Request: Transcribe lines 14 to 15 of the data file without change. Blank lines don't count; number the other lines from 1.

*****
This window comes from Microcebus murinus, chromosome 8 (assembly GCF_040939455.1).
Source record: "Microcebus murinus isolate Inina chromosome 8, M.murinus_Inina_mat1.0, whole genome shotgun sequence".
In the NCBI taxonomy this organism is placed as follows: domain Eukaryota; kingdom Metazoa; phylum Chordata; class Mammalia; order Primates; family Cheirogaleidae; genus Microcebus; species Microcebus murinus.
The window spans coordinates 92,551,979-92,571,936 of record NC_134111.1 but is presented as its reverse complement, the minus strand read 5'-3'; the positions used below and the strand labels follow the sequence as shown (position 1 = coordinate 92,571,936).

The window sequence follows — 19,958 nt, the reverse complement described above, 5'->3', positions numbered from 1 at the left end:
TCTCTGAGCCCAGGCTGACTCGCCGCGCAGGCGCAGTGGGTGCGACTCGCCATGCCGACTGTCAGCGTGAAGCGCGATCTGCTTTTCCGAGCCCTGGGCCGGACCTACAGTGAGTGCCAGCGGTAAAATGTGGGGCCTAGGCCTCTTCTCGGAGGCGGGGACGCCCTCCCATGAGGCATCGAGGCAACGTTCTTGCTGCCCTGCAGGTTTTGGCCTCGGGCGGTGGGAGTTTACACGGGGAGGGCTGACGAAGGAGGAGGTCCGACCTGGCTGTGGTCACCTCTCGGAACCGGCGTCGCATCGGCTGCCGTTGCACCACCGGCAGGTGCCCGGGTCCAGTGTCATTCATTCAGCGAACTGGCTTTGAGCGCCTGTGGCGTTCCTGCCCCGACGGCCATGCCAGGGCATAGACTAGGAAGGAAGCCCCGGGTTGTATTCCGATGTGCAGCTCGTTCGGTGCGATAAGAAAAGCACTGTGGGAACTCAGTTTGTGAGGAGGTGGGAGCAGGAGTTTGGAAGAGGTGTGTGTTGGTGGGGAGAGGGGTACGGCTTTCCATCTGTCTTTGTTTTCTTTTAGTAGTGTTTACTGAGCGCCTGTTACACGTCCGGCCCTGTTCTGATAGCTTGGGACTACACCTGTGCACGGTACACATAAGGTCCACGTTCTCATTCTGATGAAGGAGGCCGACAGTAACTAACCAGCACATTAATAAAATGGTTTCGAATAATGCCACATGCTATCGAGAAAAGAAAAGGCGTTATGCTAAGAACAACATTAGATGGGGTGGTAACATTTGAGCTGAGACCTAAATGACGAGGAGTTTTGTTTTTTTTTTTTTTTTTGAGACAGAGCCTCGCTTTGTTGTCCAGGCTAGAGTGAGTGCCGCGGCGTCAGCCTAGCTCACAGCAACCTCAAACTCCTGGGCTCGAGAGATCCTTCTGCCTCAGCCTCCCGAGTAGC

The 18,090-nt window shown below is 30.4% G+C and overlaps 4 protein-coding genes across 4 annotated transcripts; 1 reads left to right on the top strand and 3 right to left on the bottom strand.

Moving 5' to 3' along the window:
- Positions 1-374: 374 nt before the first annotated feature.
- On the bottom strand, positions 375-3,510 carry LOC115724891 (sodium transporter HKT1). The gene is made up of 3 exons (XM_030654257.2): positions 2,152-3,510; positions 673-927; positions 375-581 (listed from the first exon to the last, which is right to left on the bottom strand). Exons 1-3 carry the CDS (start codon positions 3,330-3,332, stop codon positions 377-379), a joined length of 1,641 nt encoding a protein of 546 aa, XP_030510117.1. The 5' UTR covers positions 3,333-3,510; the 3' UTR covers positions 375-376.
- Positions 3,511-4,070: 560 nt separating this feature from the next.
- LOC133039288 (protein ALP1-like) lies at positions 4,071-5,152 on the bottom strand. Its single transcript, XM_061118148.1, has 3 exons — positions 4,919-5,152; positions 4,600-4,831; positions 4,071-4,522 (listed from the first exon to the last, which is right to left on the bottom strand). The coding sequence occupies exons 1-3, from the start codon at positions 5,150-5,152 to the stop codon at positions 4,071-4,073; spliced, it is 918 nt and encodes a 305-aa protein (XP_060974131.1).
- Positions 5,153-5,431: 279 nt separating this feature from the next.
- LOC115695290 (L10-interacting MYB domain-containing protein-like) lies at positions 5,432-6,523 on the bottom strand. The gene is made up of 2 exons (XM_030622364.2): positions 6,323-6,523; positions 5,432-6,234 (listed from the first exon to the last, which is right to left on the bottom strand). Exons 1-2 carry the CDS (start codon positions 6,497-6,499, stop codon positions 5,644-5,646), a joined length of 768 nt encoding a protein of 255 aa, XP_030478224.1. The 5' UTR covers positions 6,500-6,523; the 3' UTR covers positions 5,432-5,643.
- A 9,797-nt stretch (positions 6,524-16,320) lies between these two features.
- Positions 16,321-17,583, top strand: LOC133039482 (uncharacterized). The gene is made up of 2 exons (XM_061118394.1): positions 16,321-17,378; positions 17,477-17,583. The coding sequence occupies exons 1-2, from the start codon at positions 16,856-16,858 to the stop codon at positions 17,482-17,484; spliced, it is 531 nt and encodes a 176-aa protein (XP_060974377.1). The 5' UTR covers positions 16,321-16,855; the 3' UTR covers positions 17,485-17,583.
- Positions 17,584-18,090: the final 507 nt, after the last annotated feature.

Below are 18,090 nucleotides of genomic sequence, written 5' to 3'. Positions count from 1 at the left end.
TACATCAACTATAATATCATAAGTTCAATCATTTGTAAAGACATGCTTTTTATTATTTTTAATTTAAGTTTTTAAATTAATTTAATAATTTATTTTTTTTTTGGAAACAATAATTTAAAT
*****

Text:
- LOC115695290 (L10-interacting MYB domain-containing protein-like) lies at positions 5,432-6,523 on the bottom strand. The gene is made up of 2 exons (XM_030622364.2): positions 6,323-6,523; positions 5,432-6,234 (listed from the first exon to the last, which is right to left on the bottom strand). Exons 1-2 carry the CDS (start codon positions 6,497-6,499, stop codon positions 5,644-5,646), a joined length of 768 nt encoding a protein of 255 aa, XP_030478224.1. The 5' UTR covers positions 6,500-6,523; the 3' UTR covers positions 5,432-5,643.
- A 9,797-nt stretch (positions 6,524-16,320) lies between these two features.